Further, the betting industry has become a multi-billion dollar industry, with millions of dollars being moved every day. Without any form of social controls, individuals will have a higher probability of flouting the established rules to gain money and hope that they will not be caught while at it.
Additionally, Krohn (2009) argues that the capitalist, economy-centered nature of the global society and culture results in an institutional power imbalance that, subsequently, weakens the efficiency of social institutions, thereby resulting in the depreciation of social norms. Typically, the undue stress on economic success in modern societies, the existing complementary and non-economic institutions in the society, including politics, family, and education, fail to operate as they should, holistically and individually, to strike a balance between growth, societal needs, and personal advancement. Undeniable, the majority of social institutions concentrate on economic initiatives as opposed to their own goals. As a result, it becomes tempting for an individual to collude with others to manipulate and fix the results of game in the hope of a handsome monetary gain.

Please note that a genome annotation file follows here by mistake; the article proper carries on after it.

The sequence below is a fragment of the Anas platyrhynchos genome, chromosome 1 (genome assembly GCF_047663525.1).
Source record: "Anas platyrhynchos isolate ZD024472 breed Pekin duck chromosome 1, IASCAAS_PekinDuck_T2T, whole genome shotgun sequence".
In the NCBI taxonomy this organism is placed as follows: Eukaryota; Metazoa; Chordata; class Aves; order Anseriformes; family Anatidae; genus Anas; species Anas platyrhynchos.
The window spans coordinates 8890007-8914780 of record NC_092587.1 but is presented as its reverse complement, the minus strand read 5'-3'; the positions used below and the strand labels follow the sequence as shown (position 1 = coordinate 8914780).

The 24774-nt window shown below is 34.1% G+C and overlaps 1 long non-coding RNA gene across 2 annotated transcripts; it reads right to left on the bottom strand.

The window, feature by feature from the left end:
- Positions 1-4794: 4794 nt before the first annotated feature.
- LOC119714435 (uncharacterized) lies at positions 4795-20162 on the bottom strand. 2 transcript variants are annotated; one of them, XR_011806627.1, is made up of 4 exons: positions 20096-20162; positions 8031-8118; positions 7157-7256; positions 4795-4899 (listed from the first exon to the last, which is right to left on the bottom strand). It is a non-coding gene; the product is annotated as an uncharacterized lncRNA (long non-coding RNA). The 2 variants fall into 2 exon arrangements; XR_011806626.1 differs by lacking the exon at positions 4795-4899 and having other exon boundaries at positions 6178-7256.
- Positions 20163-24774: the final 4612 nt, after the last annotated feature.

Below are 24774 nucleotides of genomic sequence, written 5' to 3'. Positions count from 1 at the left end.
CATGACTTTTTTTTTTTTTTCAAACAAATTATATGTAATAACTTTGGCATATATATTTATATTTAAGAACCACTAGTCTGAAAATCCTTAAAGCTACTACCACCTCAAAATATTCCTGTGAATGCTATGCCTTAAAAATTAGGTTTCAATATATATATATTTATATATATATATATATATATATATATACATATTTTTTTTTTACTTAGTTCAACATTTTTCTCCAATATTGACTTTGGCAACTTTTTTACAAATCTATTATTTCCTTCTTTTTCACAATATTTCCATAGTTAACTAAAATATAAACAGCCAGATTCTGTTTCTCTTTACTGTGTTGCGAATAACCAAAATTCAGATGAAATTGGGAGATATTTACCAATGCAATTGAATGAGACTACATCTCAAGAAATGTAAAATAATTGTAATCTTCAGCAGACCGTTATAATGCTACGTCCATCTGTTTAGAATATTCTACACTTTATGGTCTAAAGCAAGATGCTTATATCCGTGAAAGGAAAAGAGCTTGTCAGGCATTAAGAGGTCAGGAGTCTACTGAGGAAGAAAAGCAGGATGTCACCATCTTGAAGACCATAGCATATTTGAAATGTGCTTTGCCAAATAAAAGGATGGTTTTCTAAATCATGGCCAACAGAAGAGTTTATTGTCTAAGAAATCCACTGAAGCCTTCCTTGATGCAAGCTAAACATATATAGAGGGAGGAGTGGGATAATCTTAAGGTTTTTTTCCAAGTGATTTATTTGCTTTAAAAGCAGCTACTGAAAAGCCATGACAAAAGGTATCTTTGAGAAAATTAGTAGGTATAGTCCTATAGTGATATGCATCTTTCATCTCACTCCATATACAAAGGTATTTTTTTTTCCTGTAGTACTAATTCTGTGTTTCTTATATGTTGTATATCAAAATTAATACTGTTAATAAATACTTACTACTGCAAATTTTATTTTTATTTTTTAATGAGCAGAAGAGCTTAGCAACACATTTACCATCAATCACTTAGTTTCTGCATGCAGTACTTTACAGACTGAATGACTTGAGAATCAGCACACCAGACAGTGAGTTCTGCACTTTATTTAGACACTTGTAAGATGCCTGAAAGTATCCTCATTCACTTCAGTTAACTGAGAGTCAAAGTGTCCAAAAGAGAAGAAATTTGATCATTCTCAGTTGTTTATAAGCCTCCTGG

Akers, R. (2009). Social learning and social structure: A general theory of crime and deviance. New Brunswick N.J: Transaction Publishers.
Cullen, F., Wright, J. & Blevins, K. (2006). Taking stock: The status of criminological theory. New Brunswick, NJ: Transaction Publishers.
Dowley, C. (2016). 10 years later, match-fixing left Italy struggling. SBNation.com. Retrieved 21 April 2017, from http://www.sbnation.com/soccer/2016/7/15/12197194/calciopoli-scandal-anniversary-juventus-milan-fiorentina-napoli
Escritt, T. (2013). Hundreds Of Major Soccer Matches Fixed In Global Betting Scam. The Huffington Post. Retrieved 21 April 2017, from http://www.huffingtonpost.com/2013/02/05/soccer-match-fixing-investigation-betting-scam_n_2622092.html
Gonzalez, R. (2017). Match fixing scandal hits Spain after Eldense loses to Barcelona B side 12-0. CBSSports.com. Retrieved 21 April 2017, from http://www.cbssports.com/soccer/news/match-fixing-scandal-hits-spain-after-eldense-loses-to-barcelona-b-side-12-0/
Goode, E. (2008). Out of control: Assessing the general theory of crime. Stanford, Calif: Stanford Social Sciences.
Hill, D. (2008). The fix: Soccer and organized crime. Toronto: McClelland & Stewart.
Krohn, M. (2009). Handbook on Crime and Deviance. Dordrecht: Springer.
Longman, D. (2014). Fixed Soccer Matches Cast Shadow Over World Cup. Nytimes.com. Retrieved 21 April 2017, from https://www.nytimes.com/2014/06/01/sports/soccer/fixed-matches-cast-shadow-over-world-cup.html?smid%3D=tw-nytsports&_r=2
WorldPost. (2011). Soccer: 17 Arrests in European Match-Fixing Probe. The Huffington Post. Retrieved 21 April 2017, from http://www.huffingtonpost.com/2009/11/20/17-arrests-in-european-ma_n_365427.html